WASHINGTON — Sen. Jeff Flake of Arizona stunned Washington on Tuesday by announcing that he will not run for re-election next year, expressing dismay with President Donald Trump and the direction of the Republican Party.
"We must stop pretending that the conduct of some in our executive branch are normal. They are not normal," Flake said in a passionate speech on the Senate floor aimed clearly at Trump.
"I have children and grandchildren to answer to, and so, Mr. President, I will not be complicit and silent," Flake continued. "When the next generation asks us, why didn’t you do something, why didn’t you speak up, what are we going to say?"
The White House wasted little time hitting back, with Press Secretary Sarah Huckabee Sanders dismissing Flake's criticism as "petty," and saying retirement was “probably a good move" because of what she called the senator's "lack of support" in Arizona.
With his speech, like his book earlier this year in which he warned that conservatism has been "compromised by ... celebrity and authoritarianism," Flake seemed intent on putting himself on the record for posterity by speaking out against Trump.
He's not alone in the GOP. Hours earlier, Sen. Bob Corker of Tennessee said he had lost faith in Trump's ability to rise to the presidency. A few days earlier, former President George W. Bush implied Trump had emboldened bigots. And shortly before that, Sen. John McCain of Arizona suggested that Trump would "rather find scapegoats than solve problems."
All of them are insulated from the need to win re-election, and now so is Flake, raising the question of how a viable Republican can challenge Trump in today's GOP.
Flake faced a potentially tough primary against former state Sen. Kelli Ward, a firebrand conservative who is backed by former Trump strategist Steve Bannon.
"There may not be a place for a Republican like me in the current Republican climate or the current Republican Party," Flake told The Arizona Republic.
The president made a point of dissing Flake at a rally in Arizona in August, saying, “Nobody wants me to talk about your other senator, who's weak on borders, weak on crime."
The next battle in the ongoing GOP civil war tipped off immediately, with Trump allies like Breitbart News declaring victory at Flake's retirement and establishment-defenders gearing up to take down Ward.
Jenny Beth Martin of the Tea Party Patriots, which hails from the Trump wing, called Flake's announcement "the best decision he ever made as senator."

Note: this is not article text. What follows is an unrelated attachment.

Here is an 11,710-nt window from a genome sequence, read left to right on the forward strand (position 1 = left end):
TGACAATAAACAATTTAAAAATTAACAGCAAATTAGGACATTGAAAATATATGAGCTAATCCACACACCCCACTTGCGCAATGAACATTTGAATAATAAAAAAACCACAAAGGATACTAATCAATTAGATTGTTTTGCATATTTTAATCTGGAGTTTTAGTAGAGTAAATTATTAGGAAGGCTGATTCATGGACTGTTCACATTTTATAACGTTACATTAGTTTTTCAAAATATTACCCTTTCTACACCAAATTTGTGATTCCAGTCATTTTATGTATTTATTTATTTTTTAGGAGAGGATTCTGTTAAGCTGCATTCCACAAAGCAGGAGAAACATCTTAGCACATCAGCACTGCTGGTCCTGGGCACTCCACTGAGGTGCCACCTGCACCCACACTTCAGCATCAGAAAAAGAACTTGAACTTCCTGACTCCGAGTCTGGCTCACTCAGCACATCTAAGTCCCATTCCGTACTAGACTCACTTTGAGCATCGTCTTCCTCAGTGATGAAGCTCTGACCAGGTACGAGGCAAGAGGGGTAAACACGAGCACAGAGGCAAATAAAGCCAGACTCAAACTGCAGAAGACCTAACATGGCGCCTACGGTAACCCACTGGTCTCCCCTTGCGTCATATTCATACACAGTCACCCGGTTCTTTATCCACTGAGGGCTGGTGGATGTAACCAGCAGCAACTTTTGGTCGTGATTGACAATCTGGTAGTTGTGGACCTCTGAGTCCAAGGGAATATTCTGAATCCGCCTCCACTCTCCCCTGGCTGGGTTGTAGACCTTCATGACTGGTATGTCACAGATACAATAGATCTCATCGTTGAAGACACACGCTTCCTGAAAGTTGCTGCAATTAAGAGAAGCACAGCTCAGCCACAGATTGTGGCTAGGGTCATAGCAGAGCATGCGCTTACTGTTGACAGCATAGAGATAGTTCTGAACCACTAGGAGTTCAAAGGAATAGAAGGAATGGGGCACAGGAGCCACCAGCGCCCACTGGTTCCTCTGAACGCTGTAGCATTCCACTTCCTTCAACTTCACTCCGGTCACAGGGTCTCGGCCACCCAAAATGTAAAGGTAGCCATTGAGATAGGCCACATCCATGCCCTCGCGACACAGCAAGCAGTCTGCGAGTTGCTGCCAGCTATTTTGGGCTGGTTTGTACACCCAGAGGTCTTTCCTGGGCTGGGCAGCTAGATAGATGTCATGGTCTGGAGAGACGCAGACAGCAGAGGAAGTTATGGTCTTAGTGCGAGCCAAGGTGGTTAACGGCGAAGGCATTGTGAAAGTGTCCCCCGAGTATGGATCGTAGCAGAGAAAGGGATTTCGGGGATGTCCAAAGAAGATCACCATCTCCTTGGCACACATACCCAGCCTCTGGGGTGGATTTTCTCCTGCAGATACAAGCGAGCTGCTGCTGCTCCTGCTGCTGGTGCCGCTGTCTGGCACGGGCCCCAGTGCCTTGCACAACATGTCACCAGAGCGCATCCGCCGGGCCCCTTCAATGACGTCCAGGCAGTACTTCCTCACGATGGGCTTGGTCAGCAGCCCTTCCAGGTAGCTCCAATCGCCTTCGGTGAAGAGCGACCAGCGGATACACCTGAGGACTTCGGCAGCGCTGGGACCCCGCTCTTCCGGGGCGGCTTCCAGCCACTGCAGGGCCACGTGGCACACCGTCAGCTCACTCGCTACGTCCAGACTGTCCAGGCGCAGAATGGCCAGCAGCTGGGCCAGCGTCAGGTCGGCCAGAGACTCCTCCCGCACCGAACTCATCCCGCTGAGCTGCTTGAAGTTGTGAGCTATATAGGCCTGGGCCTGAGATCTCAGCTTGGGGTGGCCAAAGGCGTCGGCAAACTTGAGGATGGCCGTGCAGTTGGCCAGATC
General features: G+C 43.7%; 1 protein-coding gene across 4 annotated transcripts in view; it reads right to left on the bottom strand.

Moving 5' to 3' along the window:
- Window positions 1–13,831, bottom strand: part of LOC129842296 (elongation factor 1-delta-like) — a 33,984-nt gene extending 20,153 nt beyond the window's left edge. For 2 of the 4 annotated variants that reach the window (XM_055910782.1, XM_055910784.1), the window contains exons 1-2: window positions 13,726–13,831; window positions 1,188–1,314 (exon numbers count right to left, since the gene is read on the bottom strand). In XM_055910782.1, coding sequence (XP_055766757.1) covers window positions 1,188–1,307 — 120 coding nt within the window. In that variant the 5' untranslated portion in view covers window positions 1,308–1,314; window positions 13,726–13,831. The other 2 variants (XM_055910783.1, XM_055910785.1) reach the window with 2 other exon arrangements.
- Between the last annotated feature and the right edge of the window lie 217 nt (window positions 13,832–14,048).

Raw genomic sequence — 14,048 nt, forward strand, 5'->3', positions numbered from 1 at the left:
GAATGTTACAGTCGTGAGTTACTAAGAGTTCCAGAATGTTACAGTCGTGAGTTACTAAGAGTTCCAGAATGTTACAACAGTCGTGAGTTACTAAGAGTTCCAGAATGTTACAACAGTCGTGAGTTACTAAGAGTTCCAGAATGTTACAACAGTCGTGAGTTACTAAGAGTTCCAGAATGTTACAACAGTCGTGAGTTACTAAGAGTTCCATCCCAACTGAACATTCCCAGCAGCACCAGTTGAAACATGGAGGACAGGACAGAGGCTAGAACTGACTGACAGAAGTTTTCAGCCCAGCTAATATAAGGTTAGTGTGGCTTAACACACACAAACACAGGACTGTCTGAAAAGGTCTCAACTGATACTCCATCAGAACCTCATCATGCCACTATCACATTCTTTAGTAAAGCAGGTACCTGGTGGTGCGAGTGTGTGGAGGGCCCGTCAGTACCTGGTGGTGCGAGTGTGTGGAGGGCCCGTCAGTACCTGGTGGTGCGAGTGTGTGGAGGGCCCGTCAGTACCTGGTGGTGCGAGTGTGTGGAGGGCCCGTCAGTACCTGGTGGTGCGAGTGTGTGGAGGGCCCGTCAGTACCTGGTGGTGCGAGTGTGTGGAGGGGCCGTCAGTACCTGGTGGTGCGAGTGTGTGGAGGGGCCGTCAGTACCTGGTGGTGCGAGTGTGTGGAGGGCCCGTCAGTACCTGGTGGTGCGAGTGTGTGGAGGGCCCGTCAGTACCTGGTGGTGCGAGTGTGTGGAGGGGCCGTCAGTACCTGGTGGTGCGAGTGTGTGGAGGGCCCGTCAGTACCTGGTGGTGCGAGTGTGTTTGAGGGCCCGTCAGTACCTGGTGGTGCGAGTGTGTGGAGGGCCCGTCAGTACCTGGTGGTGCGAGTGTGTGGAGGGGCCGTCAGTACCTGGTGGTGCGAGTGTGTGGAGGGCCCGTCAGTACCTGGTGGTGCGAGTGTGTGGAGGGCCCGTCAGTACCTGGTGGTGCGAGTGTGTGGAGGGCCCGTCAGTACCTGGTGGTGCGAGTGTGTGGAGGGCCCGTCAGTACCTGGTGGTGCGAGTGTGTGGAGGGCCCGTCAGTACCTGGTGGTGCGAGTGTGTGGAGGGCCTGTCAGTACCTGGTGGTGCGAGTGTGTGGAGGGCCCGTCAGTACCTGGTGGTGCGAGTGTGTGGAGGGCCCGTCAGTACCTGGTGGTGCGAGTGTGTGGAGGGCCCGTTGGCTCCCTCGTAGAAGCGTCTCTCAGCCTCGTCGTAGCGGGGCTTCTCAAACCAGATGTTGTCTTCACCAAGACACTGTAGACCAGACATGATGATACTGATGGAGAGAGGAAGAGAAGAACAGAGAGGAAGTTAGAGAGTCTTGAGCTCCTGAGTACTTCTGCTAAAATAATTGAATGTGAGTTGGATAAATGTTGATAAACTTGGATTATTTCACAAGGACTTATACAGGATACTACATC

On the other side, the Senate Leadership Fund, a super PAC backed by Senate Majority Leader Mitch McConnell, R-Ky., vowed: "Steve Bannon's handpicked candidate, conspiracy-theorist Kelli Ward, will not be the Republican nominee for this Senate seat in 2018."
So far this year, the Trump faction has been winning. Sen. Luther Strange, R-Ala., lost a primary to insurgent Roy Moore, while Corker and Flake are ceding their seats.
"This is part of that wave," said Ken Cuccinelli, a former Virginia attorney general who is head of the Senate Conservatives Fund. "We get to change Washington by changing the people we send there."
Flake, an ideological conservative who challenged Trump's style while supporting much of his policy, tried to straddle the divide in his party, but ultimately was consumed by it.
“He’s sort of in the worst of both worlds,” said Andy Barr, a Democratic strategist in Arizona. “Moderates have come to believe that he’ll vote for them when he won’t, and Trump people think he’s the antichrist for some reason.”
Earlier this year, Flake published, "Conscience of a Conservative: A Rejection of Destructive Politics and a Return to Principle," which drew on conservative icon Barry Goldwater while bashing Trump's brand of politics.
"Jeff Flake is as decent and thoughtful of a man that's ever been in the U.S. Senate, and no one can question his willingness to put country over party," said Sen. Cory Gardner of Colorado, who is in charge of the Senate GOP's campaign arm. "Arizona will stay in Republican hands after the upcoming election."
Democrats had put Flake's seat in the No. 2 spot on their target list in next year’s midterm elections, but it’s not immediately clear what Flake’s retirement means for their chances.
Open seats tend to be more vulnerable, but polls showed that Flake was deeply unpopular in Arizona, and therefore potentially vulnerable.
While Arizona Democrats have lined up behind Rep. Kyrsten Sinema, the big question is if other Republicans will now jump into the race. Rep. Martha McSally is sitting on a robust war chest, while state Treasurer Jeff DeWitt, who is also said to be eyeing the seat, has ties to Trump's wing.